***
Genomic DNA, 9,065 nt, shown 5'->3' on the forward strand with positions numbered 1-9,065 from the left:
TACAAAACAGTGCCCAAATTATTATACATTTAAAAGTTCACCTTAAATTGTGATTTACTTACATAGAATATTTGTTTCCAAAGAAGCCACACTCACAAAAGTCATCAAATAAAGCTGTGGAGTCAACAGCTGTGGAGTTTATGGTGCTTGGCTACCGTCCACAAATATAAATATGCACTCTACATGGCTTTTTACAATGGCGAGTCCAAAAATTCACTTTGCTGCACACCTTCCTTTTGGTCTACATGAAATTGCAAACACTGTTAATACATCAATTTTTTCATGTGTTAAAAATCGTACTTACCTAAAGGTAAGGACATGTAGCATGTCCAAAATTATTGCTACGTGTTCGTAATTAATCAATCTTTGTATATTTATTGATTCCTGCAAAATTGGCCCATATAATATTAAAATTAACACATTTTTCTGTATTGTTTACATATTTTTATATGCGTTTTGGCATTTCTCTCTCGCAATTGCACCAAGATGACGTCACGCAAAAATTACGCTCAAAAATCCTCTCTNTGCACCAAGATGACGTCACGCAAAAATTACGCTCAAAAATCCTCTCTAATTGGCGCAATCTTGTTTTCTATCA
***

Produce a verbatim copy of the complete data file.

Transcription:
Genomic DNA, 9,065 nt, shown 5'->3' on the forward strand with positions numbered 1-9,065 from the left:
TACAAAACAGTGCCCAAATTATTATACATTTAAAAGTTCACCTTAAATTGTGATTTACTTACATAGAATATTTGTTTCCAAAGAAGCCACACTCACAAAAGTCATCAAATAAAGCTGTGGAGTCAACAGCTGTGGAGTTTATGGTGCTTGGCTACCGTCCACAAATATAAATATGCACTCTACATGGCTTTTTACAATGGCGAGTCCAAAAATTCACTTTGCTGCACACCTTCCTTTTGGTCTACATGAAATTGCAAACACTGTTAATACATCAATTTTTTCATGTGTTAAAAATCGTACTTACCTAAAGGTAAGGACATGTAGCATGTCCAAAATTATTGCTACGTGTTCGTAATTAATCAATCTTTGTATATTTATTGATTCCTGCAAAATTGGCCCATATAATATTAAAATTAACACATTTTTCTGTATTGTTTACATATTTTTATATGCGTTTTGGCATTTCTCTCTCGCAATTGCACCAAGATGACGTCACGCAAAAATTACGCTCAAAAATCCTCTCTNTGCACCAAGATGACGTCACGCAAAAATTACGCTCAAAAATCCTCTCTAATTGGCGCAATCTTGTTTTCTATCA